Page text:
The Fog: One of the great campfire spook stories, The Fog is still sadly underrated. Carpenter creates a wonderful atmosphere here which suits the season perfectly- even better if you’re near the sea or if there is fog around. Classic Halloween Scene: The introduction with the wizened old sailor sets the tone for the rest of the show, and should set the tone for your night.

The Fog

Hellraiser: Another British one now, offering something different from our American cousins. We have sex, violence, lots of gore, and some S&M themed fun. This is gritty in an Eastenders sort of way- you don’t really want to look or have anything to do with these characters. Classic Halloween Scene: When Kirsty first meets the Cenobites- what is the finger in the mouth about?

Halloween: What more can I say? This is the movie which should be watched every Halloween- not only is it a genuine classic of the genre and a kick-ass movie no matter which way you look at it, it drips with and evokes that special Seasonal feeling that few things do. Make this the highlight of your night. After you’ve cut some throats. Classic Halloween Scene: Young Laurie runs screaming down her street being chased by a murderous maniac. She clambers to the front door of a neighbour, knocks and begs for help. A light is turned on. Then switched off. Did they think it was just kids messing around? Were they too afraid to help? Welcome To America folks.

Invasion Of The Bodysnatchers (70s): Some us like to dress up at Halloween as ghosts, vampires, or our favourite horror movie characters. Some people go further and pretend to be the person that the costume depicts. This definitive version of Bodysnatchers takes the idea of hiding behind a costume to dramatic and terrifying extremes- what if person next to you on the bus, your neighbour, your friend, your wife, or child was no longer the person they once were? In fact, what if some alien creature had taken their body as host and was walking around as an imperfect mockery of that person’s life? What if this alien race had designs on all your friends and everyone you’ve ever known, and what if you were next? This chilling view of a world snatched away from under our noses is all about loss of identity and mistrust, and makes for unsettling Halloween viewing. Classic Halloween Scene: The final moments. I’ll say no more.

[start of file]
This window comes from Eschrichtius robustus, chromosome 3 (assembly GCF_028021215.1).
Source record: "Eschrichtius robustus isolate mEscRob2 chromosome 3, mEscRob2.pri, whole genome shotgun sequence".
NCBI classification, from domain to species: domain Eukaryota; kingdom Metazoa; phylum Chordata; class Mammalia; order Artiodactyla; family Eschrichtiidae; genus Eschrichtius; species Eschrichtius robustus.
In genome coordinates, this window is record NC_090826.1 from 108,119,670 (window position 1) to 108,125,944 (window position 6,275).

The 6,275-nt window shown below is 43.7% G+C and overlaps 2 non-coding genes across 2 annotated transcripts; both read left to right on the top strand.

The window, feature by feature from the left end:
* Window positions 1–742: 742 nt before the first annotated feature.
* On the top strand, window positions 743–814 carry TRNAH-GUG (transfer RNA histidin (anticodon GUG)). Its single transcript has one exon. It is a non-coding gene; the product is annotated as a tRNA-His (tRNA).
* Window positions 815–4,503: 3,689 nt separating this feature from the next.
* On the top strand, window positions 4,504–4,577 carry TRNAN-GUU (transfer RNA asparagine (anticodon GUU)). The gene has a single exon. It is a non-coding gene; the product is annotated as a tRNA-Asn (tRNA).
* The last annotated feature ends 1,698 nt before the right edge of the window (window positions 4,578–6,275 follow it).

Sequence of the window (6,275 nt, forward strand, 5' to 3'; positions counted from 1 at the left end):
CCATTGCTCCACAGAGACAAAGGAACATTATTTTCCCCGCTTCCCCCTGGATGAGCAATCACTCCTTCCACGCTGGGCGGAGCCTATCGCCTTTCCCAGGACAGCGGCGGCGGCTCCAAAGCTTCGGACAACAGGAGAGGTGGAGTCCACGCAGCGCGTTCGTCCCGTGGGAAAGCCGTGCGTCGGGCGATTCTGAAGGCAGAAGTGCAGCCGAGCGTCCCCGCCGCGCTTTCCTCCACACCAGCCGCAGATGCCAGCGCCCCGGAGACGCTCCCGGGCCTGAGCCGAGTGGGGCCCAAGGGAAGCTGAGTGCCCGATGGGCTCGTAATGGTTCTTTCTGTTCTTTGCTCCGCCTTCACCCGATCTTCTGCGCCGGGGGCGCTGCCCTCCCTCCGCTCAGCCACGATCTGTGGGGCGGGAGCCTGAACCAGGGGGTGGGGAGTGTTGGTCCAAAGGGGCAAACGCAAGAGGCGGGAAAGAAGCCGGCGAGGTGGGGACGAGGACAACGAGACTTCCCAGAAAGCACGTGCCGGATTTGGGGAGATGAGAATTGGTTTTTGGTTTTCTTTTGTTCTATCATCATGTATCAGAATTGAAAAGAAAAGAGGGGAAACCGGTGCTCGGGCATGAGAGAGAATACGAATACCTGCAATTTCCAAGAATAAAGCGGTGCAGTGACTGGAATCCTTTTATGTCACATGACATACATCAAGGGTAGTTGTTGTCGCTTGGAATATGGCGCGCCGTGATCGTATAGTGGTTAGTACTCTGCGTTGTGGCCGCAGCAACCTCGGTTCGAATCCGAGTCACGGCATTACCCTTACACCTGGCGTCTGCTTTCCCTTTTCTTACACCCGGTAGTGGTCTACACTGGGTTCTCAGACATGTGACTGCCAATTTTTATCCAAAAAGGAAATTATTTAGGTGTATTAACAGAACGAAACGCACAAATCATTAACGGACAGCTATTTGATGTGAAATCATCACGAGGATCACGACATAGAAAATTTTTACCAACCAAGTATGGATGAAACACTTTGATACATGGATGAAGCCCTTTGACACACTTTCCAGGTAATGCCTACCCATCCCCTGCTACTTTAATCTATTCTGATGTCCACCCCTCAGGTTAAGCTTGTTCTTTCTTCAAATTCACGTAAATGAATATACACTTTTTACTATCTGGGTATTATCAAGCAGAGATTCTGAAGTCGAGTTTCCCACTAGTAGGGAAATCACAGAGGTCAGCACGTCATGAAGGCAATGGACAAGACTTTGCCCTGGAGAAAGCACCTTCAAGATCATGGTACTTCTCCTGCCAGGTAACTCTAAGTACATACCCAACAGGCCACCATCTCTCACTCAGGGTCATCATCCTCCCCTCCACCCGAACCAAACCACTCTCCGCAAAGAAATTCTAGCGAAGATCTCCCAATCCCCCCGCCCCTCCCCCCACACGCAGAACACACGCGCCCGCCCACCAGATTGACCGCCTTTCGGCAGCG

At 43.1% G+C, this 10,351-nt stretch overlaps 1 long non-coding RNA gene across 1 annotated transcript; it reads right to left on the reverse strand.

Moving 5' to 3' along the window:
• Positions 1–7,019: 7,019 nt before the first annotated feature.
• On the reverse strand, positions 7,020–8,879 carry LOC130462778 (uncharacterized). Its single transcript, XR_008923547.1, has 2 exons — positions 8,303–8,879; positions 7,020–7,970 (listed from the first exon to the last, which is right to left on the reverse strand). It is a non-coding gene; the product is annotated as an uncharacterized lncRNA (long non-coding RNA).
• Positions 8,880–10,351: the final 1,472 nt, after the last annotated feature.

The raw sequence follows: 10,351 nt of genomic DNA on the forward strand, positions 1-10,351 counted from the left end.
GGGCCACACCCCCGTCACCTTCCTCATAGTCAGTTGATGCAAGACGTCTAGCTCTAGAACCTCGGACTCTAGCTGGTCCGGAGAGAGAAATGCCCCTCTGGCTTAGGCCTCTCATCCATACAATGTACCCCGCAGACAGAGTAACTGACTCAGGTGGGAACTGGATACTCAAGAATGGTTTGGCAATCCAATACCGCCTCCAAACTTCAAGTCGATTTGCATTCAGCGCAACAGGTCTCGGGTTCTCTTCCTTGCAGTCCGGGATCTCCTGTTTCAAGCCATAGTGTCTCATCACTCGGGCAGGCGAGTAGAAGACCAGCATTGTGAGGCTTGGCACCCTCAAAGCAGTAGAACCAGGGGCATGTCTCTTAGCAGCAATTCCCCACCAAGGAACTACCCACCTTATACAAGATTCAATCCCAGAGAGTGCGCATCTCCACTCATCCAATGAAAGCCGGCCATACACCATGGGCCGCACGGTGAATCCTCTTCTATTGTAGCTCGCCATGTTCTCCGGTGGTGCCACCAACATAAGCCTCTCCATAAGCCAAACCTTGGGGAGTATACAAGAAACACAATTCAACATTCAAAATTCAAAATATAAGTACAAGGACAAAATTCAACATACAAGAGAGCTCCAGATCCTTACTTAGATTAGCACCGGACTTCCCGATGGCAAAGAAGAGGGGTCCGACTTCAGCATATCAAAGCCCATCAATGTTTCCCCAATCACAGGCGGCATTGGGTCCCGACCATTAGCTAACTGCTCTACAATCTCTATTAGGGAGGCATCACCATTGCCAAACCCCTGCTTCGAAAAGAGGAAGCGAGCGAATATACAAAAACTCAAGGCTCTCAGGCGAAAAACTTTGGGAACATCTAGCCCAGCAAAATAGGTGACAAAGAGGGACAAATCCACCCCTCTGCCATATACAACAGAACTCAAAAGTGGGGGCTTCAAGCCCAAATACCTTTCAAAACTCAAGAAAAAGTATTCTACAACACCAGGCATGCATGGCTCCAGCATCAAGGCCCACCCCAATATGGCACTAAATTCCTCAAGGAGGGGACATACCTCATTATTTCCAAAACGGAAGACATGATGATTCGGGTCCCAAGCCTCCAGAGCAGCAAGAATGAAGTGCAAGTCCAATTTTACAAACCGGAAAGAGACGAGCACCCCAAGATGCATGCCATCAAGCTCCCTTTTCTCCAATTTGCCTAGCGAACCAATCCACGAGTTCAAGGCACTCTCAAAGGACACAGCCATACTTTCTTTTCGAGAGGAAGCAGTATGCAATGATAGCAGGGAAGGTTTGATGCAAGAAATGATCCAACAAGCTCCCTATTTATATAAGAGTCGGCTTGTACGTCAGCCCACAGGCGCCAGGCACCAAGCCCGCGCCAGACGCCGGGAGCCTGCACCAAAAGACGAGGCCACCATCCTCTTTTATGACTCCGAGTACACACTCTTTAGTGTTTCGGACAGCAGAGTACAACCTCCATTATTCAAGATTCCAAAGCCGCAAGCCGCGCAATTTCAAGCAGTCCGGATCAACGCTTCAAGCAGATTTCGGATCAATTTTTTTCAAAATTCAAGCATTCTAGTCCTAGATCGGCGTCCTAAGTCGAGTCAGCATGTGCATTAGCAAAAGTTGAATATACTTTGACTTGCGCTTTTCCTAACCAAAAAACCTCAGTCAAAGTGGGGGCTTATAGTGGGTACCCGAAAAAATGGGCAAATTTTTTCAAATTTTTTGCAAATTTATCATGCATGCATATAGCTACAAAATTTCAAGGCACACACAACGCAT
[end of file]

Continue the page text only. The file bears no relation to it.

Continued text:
Night Of The Living Dead: A staple of midnight viewing, the surrounding darkness makes the black and white all the more stark and cold; There are no easy answers or happy endings here. If you are watching this with a group of people, ask yourself which ones you would trust in a life/death situation. If your cosy home was surrounded suddenly by thousands of undead, who amongst you would come out as leader? Would you sit back, would you make decisions, would you think only of yourself or would you think of the safety of the group? Either way, you’re bound to get a chewing. Classic Halloween Scene: They’re coming to get you, Barbara.

Night Of The Living Dead

The Omen: So far we don’t trust our neighbours and friends, but what if you thought your son was the Antichrist? The Omen is an apocalyptic film in more than one way and is filled with strong performances, gripping and bloody deaths, and a memorable, frightening score. Music is often pivotal in horror movies, and as you clamber the stairs to bed after this, with infernal monks chanting obscenities in your head, that corner of darkness you can’t quite see clearly may fill with unspeakable evil more readily. Classic Halloween Scene: Damian decides to ride his bike.